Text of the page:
Disaster Aid is a web application which enables disaster survivors to request and monitor emergency assistance across federal, state, local, tribal, volunteer and private sector organizations.
My goal as a UX Designer on this project was to ensure that the overall experience for this website was exceptional, consistent, and valuable. In alignment with the project’s mission, I aimed to design the new website as an agency-neutral, survivor-centric portal through which disaster survivors could effortlessly request the help they need to rebuild their lives.
Fun fact: I got to share more about this project with Human Factors International shortly after I earned their Certified Usability Analyst (CUA) certification and was named CUA of the Month (July 2016). Go check it out!
The project team consisted of project management, requirements (under which user experience was housed), software development, testing, analytics, and security teams. As the Senior UX Designer and one of three DHS Section 508 Trusted Testers on this initiative, I worked very closely with each team member and made it a point to leverage their expertise where possible in terms of brainstorming and testing design concepts.
There was no defined UX strategy in place when I arrived on the scene in mid-2015. The website was already live and very much in use. Much of what I was doing early on was working to keep a good thing going. You know, keeping up appearances, facilitating design sessions, and making small tweaks to the existing interface per client request - that sort of thing.
Strategy was retroactively introduced after the fact when it was determined that user research was attainable and would be beneficial to ongoing design and development initiatives.
A former colleague of mine, Dr. Kayenda Johnson, once entitled a brown-bag presentation "Will the real user PLEASE STAND UP?" after a well-known Eminem song of a similar title. That sentiment pretty much reflected my state of mind at the time. Our stakeholders, as well-intentioned as they were and as valuable as their insight was, were not our users. The level of perspective they could provide regarding losing all of their possessions and being reliant on external resources for survival could not be sourced there; we needed to hear from those who had gone through it personally and lived to tell the tale. Once we had done so, we extracted key points and used them (1) to build empathy with product ownership and (2) to inform design decisions.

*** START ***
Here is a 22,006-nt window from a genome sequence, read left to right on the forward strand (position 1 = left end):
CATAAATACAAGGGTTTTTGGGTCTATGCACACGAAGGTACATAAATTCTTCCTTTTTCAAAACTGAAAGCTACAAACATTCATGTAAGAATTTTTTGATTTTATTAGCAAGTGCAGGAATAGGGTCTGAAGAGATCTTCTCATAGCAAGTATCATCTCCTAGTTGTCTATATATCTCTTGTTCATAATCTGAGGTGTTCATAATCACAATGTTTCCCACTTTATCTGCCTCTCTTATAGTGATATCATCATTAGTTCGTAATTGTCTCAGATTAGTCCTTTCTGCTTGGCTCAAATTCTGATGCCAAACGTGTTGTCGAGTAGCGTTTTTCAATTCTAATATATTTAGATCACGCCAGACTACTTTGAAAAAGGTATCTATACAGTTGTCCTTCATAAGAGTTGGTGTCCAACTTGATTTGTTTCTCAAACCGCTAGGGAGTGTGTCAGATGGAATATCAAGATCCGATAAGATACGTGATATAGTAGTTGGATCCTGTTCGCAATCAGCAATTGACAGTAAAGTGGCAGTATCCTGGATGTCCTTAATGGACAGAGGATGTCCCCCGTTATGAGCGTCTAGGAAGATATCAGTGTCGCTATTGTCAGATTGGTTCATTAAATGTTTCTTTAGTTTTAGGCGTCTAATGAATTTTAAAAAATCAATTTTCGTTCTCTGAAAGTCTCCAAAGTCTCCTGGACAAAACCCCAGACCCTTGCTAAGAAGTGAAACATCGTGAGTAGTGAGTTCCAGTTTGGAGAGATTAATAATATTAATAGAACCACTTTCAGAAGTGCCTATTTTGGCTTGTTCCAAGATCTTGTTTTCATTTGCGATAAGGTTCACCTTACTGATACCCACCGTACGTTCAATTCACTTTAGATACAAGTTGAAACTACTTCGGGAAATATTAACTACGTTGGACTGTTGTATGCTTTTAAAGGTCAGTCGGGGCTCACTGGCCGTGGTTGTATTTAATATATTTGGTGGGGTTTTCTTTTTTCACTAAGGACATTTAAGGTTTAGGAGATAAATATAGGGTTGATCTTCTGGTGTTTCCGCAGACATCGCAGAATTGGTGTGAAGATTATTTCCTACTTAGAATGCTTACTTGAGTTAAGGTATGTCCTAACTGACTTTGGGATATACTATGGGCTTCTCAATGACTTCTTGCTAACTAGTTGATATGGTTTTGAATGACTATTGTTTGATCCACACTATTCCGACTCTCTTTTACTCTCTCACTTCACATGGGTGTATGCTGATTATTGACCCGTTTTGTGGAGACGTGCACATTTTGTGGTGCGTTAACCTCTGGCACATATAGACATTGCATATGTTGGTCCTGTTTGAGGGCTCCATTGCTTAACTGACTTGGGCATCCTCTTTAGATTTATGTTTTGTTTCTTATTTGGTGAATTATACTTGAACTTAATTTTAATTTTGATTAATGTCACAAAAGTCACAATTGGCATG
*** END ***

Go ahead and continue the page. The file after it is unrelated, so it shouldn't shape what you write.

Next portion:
It was rough initially getting buy-in for user research. However, a pivotal moment surfaced after an all-day, in-person ideation session with most of client-side product ownership allowed them to see the benefits of deriving survivor-driven insights firsthand. They became excited to learn what other insights could be gathered through user interviews and user testing. This was the push we needed to get into the nitty gritty of research and design.
So around this time, I was pulled into another project to lead UX efforts and could only support this initiative 50%. Right when things were getting super interesting! Darn!
This was around the time the UX team was traveling to New Jersey (Hurricane Sandy) and Texas (flooding) to interview survivors, field workers, and call centers. Once they returned with a boatload of photos, quotes, and the like, we went into processing mode. I personally transcribed a number of hour-long interviews, developed several personas based on the data we received, and organized our data into visible, tangible manifestations of the survivor's plight.
This "wall of perspective" provided us with some valuable insights, such as:
Some enhancements were merely byproducts of the work I was doing on the application for assistance and survivor dashboard. The global navigation, which I personally considered to be heavier than it needed to be, was a focal point in my efforts.
Three of my biggest issues with the existing navigation (above) were:
Going back to "my issues"...here's how my design addressed those:
I could not find the 2 documents a representative told me were online.
The previous document upload did not articulate document upload types, file size, upload status, or prompts. I redesigned the feature to emphasize these aspects.
Using some of the above insights, I redesigned several key screens and user flows to better suit survivors during trying times.
I think that it would be easier for applicants to see the status on their applications and how far along the process is. I have not received any phone calls or emails about the status of my application and it's been almost a month.
This project was a case study in user advocacy. A key obstacle in this initiative was a reluctance to allow user insights to inform design. Clients believed they understood the disaster survivor experience enough to warrant the neglect of user research. Once the team was in a position to present a high volume of genuine qualitative data in a physical representation, the client was unable to challenge its validity.